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For weeks now, massive demonstrations have continued across Nigeria and in expatriate Nigerian communities around the U.S. condemning police brutality.

Public outcry turned into protests after viral videos resurfaced and a new video emerged of officers from the Special Anti-Robbery Squad (SARS), a unit of the Nigerian federal police force, allegedly killing a man. #EndSars, as the unit is known, has become the internationally trending hashtag calling for the unit’s disbandment.

The Special Anti-Robbery Squad was formed in 1992 to tackle violent crimes in Lagos, Nigeria’s most popular city. The squad operated undercover without uniforms and names tags in order to successfully take on criminals. But as the unit grew, reports of abuse made it difficult for authorities to identify and report corrupt officers.

Amnesty International has documented more than 82 cases of abuse and killings by SARS officers from January 2017 to today.

On October 12, Nigerian President and former military dictator, Mughammadu Buhari, announced on Twitter that SARS would be disbanded, but Nigerians have continued to protest for total police reform, which includes:

  • The immediate release of all arrested protesters

  • Justice for those killed by police brutality and compensation for their families

  • An independent body to investigate and prosecute misconduct

  • Independent psychological assessments and new training for dismissed SARS officers who want redeployment

  • A pay raise for police so they are “adequately compensated for protecting lives and property of citizens”

These demands may sound familiar to American protesters demanding protection for Black lives against police in the United States. The message is also the same: a country that allows police to kill and abuse citizens without consequence is not a democracy.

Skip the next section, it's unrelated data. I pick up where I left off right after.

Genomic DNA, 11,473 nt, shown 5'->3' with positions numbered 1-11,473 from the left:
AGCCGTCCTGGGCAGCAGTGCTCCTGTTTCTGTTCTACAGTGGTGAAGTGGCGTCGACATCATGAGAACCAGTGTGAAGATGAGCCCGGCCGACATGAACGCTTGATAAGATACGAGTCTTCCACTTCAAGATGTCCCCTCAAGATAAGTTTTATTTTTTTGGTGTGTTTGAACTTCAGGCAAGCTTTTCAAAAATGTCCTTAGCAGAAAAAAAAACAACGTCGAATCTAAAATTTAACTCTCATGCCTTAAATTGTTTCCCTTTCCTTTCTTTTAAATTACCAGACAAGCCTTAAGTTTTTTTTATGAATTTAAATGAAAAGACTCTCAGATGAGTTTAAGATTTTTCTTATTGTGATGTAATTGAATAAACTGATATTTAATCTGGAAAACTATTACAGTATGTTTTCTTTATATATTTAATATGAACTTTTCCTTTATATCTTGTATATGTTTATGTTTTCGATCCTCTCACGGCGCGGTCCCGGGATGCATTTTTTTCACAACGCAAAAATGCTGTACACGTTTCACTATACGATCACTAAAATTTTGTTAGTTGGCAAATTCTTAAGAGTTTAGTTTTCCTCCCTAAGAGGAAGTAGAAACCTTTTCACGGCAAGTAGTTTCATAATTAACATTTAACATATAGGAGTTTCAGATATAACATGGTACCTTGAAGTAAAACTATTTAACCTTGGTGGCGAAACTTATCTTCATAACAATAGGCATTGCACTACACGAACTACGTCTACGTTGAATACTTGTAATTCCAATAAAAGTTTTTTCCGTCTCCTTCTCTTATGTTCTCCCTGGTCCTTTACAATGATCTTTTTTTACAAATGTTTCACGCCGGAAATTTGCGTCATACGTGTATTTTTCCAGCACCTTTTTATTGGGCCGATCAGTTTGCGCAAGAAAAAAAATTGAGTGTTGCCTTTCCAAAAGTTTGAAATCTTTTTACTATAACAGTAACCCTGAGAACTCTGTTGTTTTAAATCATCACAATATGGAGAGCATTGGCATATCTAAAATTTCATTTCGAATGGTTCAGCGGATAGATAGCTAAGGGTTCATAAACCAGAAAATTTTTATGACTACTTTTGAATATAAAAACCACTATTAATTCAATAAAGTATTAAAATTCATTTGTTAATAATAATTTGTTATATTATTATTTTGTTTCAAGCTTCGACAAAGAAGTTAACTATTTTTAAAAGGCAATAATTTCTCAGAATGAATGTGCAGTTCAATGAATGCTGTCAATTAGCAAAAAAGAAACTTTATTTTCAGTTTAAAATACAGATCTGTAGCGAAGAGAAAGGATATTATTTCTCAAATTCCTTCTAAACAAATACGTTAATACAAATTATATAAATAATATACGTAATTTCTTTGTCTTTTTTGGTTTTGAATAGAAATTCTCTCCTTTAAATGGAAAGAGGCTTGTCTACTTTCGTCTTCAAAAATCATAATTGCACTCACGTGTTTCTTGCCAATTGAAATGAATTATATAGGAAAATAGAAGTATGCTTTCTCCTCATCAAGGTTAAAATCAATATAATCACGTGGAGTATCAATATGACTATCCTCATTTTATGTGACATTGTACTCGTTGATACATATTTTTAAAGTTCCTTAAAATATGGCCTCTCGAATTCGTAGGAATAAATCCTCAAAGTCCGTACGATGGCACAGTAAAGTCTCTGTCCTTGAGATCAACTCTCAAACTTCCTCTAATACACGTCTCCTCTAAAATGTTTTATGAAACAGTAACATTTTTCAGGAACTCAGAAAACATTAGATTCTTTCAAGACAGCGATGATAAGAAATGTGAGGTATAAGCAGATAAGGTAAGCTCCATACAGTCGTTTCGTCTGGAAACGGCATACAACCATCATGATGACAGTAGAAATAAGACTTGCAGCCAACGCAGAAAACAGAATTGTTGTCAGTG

The #BlackLivesMatter movement has reminded America that police brutality is a persistent problem in the United States. Because police brutality in America is an abuse of power most Americans attribute to institutional racism, Americans may struggle to understand #EndSars, a system of extortion and brutality within an institution where each citizen looks the same.

Nigerian Americans and expatriates around the United States are organizing stateside protests sharing why American support is important. On Saturday, October 17, #EndSars protests commenced in major cities, including Washington D.C. and Houston.

On October 12, Kanye West tweeted, “I stand with my Nigerian brothers and sisters to end police brutality, the government must answer to the peoples cries #EndPoliceBrutalityinNigeria”

Celebrities, including Diddy, Drake, Trey Songs and gospel artist Kirk Franklin, are a few of many United States citizens publicly calling for Americans to stand in solidarity with the all too familiar cause. All Black lives matter, and it’s important for Black Americans to understand that our fight is the same as Nigerians: a country that allows police to kill and abuse citizens without consequence is not a democracy.


For on the ground information about #EndSars, follow @yagazieemezi , @feminist.co, @djswitch_ and @ainigeria on Instagram.

For information on how to support within the United States, follow @opalayo and @diasporarising.